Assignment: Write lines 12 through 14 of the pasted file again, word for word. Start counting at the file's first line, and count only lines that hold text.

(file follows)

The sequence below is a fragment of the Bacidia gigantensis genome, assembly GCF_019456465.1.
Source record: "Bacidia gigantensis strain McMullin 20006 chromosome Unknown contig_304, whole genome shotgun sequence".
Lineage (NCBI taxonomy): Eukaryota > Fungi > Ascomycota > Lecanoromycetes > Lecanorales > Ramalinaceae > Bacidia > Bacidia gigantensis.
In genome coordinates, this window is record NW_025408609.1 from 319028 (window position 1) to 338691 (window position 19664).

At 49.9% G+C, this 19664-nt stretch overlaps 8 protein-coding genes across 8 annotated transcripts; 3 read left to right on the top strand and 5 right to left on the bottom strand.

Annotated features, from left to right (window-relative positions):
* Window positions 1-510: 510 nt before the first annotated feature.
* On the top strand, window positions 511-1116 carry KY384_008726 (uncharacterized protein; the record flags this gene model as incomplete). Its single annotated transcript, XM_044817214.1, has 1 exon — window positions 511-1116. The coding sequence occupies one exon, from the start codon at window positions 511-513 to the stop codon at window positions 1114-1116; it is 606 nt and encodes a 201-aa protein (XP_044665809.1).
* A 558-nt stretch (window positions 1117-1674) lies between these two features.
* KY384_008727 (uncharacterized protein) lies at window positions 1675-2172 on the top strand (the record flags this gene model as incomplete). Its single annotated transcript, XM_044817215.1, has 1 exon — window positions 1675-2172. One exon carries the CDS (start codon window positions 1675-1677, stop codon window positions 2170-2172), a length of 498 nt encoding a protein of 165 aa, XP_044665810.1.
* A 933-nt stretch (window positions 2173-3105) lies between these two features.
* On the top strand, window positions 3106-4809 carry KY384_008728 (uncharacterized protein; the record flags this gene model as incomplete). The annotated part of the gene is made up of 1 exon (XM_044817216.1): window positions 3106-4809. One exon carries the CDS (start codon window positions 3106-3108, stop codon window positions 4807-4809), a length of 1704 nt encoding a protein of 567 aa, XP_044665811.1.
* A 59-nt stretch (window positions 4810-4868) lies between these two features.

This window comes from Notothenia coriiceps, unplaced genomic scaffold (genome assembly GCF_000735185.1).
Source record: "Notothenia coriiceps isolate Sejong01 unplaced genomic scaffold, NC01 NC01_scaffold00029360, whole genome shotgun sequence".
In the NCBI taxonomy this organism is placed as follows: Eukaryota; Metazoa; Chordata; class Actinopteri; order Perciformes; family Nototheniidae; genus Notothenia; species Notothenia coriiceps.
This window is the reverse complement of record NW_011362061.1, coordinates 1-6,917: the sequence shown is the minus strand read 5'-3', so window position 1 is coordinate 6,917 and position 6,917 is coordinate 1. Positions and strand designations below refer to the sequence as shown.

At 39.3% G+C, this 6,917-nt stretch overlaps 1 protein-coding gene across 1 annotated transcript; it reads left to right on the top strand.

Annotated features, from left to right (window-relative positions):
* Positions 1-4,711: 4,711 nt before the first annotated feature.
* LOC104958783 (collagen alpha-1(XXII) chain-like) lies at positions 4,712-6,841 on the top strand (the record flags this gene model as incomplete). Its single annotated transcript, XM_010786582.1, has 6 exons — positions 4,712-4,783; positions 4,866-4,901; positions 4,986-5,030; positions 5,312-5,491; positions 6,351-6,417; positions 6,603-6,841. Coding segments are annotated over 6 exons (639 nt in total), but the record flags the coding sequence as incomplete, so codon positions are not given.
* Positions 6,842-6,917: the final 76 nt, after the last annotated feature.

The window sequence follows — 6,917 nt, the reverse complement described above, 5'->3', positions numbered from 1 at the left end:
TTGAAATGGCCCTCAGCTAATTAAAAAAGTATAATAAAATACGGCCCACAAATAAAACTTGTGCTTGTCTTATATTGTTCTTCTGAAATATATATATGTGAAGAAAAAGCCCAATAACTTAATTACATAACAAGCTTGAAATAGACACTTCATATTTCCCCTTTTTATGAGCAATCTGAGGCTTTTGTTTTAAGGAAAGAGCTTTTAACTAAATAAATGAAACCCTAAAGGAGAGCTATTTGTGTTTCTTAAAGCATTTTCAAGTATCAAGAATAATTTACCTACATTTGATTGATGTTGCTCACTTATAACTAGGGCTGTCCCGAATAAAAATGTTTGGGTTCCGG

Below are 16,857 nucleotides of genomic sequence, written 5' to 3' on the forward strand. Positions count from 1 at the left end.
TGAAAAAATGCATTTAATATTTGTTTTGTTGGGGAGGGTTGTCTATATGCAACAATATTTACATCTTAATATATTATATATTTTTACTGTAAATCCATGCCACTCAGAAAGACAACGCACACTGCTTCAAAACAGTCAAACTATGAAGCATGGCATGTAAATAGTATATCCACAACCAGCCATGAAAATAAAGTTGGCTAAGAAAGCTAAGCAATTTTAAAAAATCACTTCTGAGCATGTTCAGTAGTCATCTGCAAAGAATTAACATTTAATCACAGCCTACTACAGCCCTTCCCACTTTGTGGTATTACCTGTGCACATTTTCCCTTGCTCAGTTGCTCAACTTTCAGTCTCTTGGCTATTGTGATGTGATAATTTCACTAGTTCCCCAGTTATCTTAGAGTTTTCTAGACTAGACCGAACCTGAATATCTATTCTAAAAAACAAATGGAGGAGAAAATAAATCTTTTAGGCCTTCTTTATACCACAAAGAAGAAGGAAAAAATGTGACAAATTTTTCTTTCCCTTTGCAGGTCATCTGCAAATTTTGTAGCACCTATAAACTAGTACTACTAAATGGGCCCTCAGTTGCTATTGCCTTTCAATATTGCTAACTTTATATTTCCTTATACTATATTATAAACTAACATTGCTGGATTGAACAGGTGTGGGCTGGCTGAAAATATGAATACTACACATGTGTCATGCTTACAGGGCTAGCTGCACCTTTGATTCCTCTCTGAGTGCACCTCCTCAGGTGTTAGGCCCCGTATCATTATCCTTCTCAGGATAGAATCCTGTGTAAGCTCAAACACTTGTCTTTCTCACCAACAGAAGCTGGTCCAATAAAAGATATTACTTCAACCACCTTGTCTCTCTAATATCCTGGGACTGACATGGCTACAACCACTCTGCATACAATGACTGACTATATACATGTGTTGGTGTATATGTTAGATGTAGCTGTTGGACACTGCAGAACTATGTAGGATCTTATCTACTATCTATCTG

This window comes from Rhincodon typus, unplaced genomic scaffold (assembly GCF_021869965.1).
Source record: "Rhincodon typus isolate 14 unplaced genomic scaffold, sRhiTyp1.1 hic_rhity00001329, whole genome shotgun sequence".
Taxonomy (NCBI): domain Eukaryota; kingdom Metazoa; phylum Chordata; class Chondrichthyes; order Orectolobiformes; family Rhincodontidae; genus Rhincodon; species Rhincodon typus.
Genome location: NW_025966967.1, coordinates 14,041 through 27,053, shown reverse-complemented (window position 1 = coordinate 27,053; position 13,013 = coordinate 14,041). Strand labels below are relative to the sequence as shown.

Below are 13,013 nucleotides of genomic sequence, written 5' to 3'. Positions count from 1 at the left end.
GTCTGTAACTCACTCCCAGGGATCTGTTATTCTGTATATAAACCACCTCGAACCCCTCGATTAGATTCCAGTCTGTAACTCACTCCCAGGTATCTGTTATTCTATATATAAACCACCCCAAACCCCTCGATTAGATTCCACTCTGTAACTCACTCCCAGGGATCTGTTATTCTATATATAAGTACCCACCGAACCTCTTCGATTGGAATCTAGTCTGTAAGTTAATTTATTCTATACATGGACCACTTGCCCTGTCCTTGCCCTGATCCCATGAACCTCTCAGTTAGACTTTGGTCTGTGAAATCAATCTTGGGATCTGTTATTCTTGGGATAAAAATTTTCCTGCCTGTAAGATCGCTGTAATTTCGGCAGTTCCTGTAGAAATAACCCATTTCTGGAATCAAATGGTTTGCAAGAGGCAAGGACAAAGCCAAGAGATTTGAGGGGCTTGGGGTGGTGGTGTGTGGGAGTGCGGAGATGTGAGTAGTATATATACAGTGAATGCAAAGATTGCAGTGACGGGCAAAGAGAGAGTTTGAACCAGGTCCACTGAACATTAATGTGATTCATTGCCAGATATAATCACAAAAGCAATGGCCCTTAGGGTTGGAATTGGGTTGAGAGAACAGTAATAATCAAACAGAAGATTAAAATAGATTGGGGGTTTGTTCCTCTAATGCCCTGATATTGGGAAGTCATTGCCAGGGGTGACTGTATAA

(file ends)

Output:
* On the top strand, window positions 3106-4809 carry KY384_008728 (uncharacterized protein; the record flags this gene model as incomplete). The annotated part of the gene is made up of 1 exon (XM_044817216.1): window positions 3106-4809. One exon carries the CDS (start codon window positions 3106-3108, stop codon window positions 4807-4809), a length of 1704 nt encoding a protein of 567 aa, XP_044665811.1.
* A 59-nt stretch (window positions 4810-4868) lies between these two features.

This window comes from Notothenia coriiceps, unplaced genomic scaffold (genome assembly GCF_000735185.1).